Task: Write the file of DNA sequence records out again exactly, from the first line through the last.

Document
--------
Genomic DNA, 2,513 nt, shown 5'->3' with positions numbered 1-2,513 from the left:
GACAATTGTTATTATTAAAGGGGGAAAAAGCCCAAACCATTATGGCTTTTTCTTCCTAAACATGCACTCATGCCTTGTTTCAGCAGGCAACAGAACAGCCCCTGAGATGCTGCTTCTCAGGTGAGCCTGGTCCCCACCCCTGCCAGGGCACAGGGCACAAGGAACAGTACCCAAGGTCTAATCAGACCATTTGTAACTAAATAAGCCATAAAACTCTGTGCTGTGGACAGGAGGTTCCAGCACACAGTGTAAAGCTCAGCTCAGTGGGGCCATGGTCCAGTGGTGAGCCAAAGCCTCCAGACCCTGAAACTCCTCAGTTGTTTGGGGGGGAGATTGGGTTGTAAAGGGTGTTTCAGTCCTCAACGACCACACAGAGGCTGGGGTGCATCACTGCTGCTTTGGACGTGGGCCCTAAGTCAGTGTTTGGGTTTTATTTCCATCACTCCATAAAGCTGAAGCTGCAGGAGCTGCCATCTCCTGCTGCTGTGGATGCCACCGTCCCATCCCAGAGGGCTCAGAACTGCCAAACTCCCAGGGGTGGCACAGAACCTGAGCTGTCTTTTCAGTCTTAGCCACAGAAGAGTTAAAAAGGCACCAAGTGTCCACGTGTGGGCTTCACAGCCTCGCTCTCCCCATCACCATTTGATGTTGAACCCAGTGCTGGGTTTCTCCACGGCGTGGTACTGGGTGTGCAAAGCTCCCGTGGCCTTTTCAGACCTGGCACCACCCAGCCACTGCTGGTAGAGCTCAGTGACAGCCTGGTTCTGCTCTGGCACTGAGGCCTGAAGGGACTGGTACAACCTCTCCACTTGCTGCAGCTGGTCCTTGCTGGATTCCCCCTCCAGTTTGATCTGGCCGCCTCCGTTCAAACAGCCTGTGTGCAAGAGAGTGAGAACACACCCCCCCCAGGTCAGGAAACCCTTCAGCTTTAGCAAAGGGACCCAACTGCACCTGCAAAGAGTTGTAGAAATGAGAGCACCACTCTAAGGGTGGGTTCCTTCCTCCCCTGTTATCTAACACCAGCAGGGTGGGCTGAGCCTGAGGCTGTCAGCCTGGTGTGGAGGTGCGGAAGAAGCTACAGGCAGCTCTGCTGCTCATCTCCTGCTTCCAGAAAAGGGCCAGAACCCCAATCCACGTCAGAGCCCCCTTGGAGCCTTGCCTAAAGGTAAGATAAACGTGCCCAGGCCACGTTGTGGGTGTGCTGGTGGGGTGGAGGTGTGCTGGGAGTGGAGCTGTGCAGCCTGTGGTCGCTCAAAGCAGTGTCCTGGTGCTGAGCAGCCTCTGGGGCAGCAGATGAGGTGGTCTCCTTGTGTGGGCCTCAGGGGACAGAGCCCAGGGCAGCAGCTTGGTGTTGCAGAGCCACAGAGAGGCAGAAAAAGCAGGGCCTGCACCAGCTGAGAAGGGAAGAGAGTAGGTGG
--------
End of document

Genomic DNA, 2,513 nt, shown 5'->3' with positions numbered 1-2,513 from the left:
GACAATTGTTATTATTAAAGGGGGAAAAAGCCCAAACCATTATGGCTTTTTCTTCCTAAACATGCACTCATGCCTTGTTTCAGCAGGCAACAGAACAGCCCCTGAGATGCTGCTTCTCAGGTGAGCCTGGTCCCCACCCCTGCCAGGGCACAGGGCACAAGGAACAGTACCCAAGGTCTAATCAGACCATTTGTAACTAAATAAGCCATAAAACTCTGTGCTGTGGACAGGAGGTTCCAGCACACAGTGTAAAGCTCAGCTCAGTGGGGCCATGGTCCAGTGGTGAGCCAAAGCCTCCAGACCCTGAAACTCCTCAGTTGTTTGGGGGGGAGATTGGGTTGTAAAGGGTGTTTCAGTCCTCAACGACCACACAGAGGCTGGGGTGCATCACTGCTGCTTTGGACGTGGGCCCTAAGTCAGTGTTTGGGTTTTATTTCCATCACTCCATAAAGCTGAAGCTGCAGGAGCTGCCATCTCCTGCTGCTGTGGATGCCACCGTCCCATCCCAGAGGGCTCAGAACTGCCAAACTCCCAGGGGTGGCACAGAACCTGAGCTGTCTTTTCAGTCTTAGCCACAGAAGAGTTAAAAAGGCACCAAGTGTCCACGTGTGGGCTTCACAGCCTCGCTCTCCCCATCACCATTTGATGTTGAACCCAGTGCTGGGTTTCTCCACGGCGTGGTACTGGGTGTGCAAAGCTCCCGTGGCCTTTTCAGACCTGGCACCACCCAGCCACTGCTGGTAGAGCTCAGTGACAGCCTGGTTCTGCTCTGGCACTGAGGCCTGAAGGGACTGGTACAACCTCTCCACTTGCTGCAGCTGGTCCTTGCTGGATTCCCCCTCCAGTTTGATCTGGCCGCCTCCGTTCAAACAGCCTGTGTGCAAGAGAGTGAGAACACACCCCCCCCAGGTCAGGAAACCCTTCAGCTTTAGCAAAGGGACCCAACTGCACCTGCAAAGAGTTGTAGAAATGAGAGCACCACTCTAAGGGTGGGTTCCTTCCTCCCCTGTTATCTAACACCAGCAGGGTGGGCTGAGCCTGAGGCTGTCAGCCTGGTGTGGAGGTGCGGAAGAAGCTACAGGCAGCTCTGCTGCTCATCTCCTGCTTCCAGAAAAGGGCCAGAACCCCAATCCACGTCAGAGCCCCCTTGGAGCCTTGCCTAAAGGTAAGATAAACGTGCCCAGGCCACGTTGTGGGTGTGCTGGTGGGGTGGAGGTGTGCTGGGAGTGGAGCTGTGCAGCCTGTGGTCGCTCAAAGCAGTGTCCTGGTGCTGAGCAGCCTCTGGGGCAGCAGATGAGGTGGTCTCCTTGTGTGGGCCTCAGGGGACAGAGCCCAGGGCAGCAGCTTGGTGTTGCAGAGCCACAGAGAGGCAGAAAAAGCAGGGCCTGCACCAGCTGAGAAGGGAAGAGAGTAGGTGG